When contemplating phenomena in this universe, I find that in a small number of situations, a rudimentary understanding can be more readily had by a humble and feeble intellect such as mine if I simply drop the speed of light squared from the equation. C squared is where things get strange. Consider the following: A star 100 million light years away ignites. From out relative position and motion, we measure the light as traveling at ~186,300 miles per second over a distance of 100 million light years. As far as we are concerned, it took a long time to get here. Now for the tricky part. As everyone here I am sure knows, time slows down the closer you get to the speed of light, coming to a standstill once the cosmic speed limit is reached. As a consequence, as soon as the light from that star was generated, it was instantly already here. From our perspective, it took 100 million light years to get here. For the perspective of the light itself (so to speak), the transit time was 0. Apply that to light that is older than the Earth and it becomes a real mind-fuck. In fact, kick back and expand on that concept in many different ways. At least this is according to Dr. Tyson. Despite the complexities, E = MC squared is elegant mathematical poetry.

Re:The poetry of the Universe (1)

Primate Pete (2773471) | about 2 months ago | (#47129279)

Also, since electrons do not experience time (as you stated), then NOTHING ever happens to them. Ergo, it is boring to be an electron.

That was the point, right? Mind-blowing = infinitely stultifying?

Science is dying (0)

Anonymous Coward | about 2 months ago | (#47127979)

"Newtonian gravity was the accepted theory of gravitation"

Accepted theory? I think there are a lot of 'scientists' who need to go back to high school.

There is no such thing as an 'accepted' theory. A proven theory becomes a law in science (theorem in mathematics).

Since the theory of relativity is not a law, one should not make erroneous statements of 'scientific fact' regarding the nature of gravity, for instance.

Re:Science is dying (0)

Anonymous Coward | about 2 months ago | (#47128225)

A proven theory becomes a law in science (theorem in mathematics).

So, like the the "Newton's law of gravitation"? What gets called a law in science and what gets called a theory is somewhat arbitrary and in some cases historical. There is a continuum of possible confidence in a theory of science, and no specific cutoff on that continuum where things get called a law. Especially since disproven theories still retain the name "law" if that is how it used to be referred to as.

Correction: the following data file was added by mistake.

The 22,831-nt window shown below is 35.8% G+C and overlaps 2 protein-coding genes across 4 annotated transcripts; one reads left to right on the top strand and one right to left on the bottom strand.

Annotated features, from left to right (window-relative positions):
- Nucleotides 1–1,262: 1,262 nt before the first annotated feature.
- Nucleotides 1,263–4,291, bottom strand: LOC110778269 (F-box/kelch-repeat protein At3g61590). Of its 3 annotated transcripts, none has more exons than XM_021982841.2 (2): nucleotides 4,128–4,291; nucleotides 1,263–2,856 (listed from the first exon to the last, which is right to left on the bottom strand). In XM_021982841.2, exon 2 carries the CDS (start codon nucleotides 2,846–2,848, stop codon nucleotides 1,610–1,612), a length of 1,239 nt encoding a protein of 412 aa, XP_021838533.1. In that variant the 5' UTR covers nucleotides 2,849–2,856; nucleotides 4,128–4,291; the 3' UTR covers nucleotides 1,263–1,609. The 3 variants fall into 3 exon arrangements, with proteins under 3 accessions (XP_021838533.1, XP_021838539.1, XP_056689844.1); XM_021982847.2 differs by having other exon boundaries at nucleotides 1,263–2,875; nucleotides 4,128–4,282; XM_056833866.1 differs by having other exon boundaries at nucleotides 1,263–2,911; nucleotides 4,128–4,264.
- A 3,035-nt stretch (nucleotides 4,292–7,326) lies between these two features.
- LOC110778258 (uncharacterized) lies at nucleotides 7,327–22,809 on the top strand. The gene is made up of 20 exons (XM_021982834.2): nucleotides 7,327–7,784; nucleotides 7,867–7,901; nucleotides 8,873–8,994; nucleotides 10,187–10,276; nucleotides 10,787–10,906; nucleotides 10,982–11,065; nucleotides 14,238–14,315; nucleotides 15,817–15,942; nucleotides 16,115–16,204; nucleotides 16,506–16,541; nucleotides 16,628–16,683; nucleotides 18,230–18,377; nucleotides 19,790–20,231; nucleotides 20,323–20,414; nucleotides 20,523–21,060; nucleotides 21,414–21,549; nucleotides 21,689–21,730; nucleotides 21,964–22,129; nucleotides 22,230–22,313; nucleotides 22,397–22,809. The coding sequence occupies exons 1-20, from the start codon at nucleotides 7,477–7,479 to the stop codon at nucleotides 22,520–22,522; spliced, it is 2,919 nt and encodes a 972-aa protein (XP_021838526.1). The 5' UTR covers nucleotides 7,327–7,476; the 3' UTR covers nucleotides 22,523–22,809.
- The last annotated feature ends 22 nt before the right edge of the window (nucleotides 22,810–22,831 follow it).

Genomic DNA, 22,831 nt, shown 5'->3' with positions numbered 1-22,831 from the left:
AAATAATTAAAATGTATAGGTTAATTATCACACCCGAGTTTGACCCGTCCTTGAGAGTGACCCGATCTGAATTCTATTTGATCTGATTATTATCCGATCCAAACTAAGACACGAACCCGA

There is no such thing as an 'accepted' theory.

The meaning is quite literal... do most scientists accept the theory or not? Because it is accepted doesn't mean it is correct, but saying it is accepted is a statement about the collective opinions of scientists at a given time. Things like the conservation of momentum are well accepted, because it has been thoroughly tested and no evidence of it being violated has been found. That hasn't stopped it from being checked and considered for violations in fundamental physics research from time to time.

Not "Relativity". "General Relativity". (0)

Anonymous Coward | about 2 months ago | (#47128059)

Totally different thing. Most of the stuff relevant for physicists and engineers is the theory of Special Relativity, and that one's quite older. It concerns the absoluteness of the speed of light and the transformation of basic physical entities in moving reference frames, particularly once the speed is not negligible when compared with the speed of light. One corrollary is the equivalence of mass and energy.

"General Relativity", in contrast, is a mathematical framework surrounding gravity and accelerated reference frames. Most applied physicists are spared from meddling with it.

was it 1922 eclipse that provided solid data? (1)

k6mfw (1182893) | about 2 months ago | (#47128285)

PBS program on Einstein mentioned images and calculations from 1919 eclipse was doubtful. Some claimed it did not show bending of light (star positions still where they should be) but others said, "not so fast." It was 1922 which William Campbell got beautiful images of stars around the eclipsed sun, observed 92 stars observed positions from where they should be. Campbell's first telegram was to Albert saying these images and calculations definitely support his theories. Of course it was not easy for Campbell, his first solar eclipse expedition in 1914 went bust at outbreak of WWI, and following attempts in later years were not good. It was 1922 which Campbell got great images while everyone else (and there were several) either got weathered out or had poor techniques. Another fascinating talked about in this PBS program was after WWI Germans were hated by Brits, French, Americans but Einstein was very welcomed and was a huge "rock star" where all these people wanted to meet him, get autographs, get pic taken with him. Even though virtually all don't understand theory of relativity.

I am not a physicist but I'm confused (1)

UnknowingFool (672806) | about 2 months ago | (#47128893)

I thought the 1919 solar eclipse was the first confirmation of General Relativity [wikipedia.org] not special relativity (E = mc^2).

The irony of the 1919 data is overwhelming (0)

Yevoc (1389497) | about 2 months ago | (#47129975)

According to Scientific American, the eclipse-based measurements of 1919 ended up yielding only 3 data points, all of which had very large error bars. One of the three results actually corroborated Newtonian gravity from insufficient lensing, while the other two results showed enough lensing to corroborate general relativity.

With only 2 out of 3 data points, with the other one validating the competing theory, and Einstein still said this of the experiment : "[If the data had disproved relativity?] Then I would feel sorry for the good Lord. The theory is correct."

This is coming from a man who failed his PhD thesis more than once due to algebraic errors and other sloppiness.

It figures that this same man is also the most venerated scientist of all time (by non-scientists at least).

Re:The irony of the 1919 data is overwhelming (1)

Anonymous Coward | about 2 months ago | (#47130471)

This is coming from a man who failed his PhD thesis more than once due to algebraic errors and other sloppiness.

While he did make an algebraic mistake in his thesis, he was awarded his PhD in 1905, and his correction was not made until 1911. He didn't fail the doctorate program, let alone multiple times.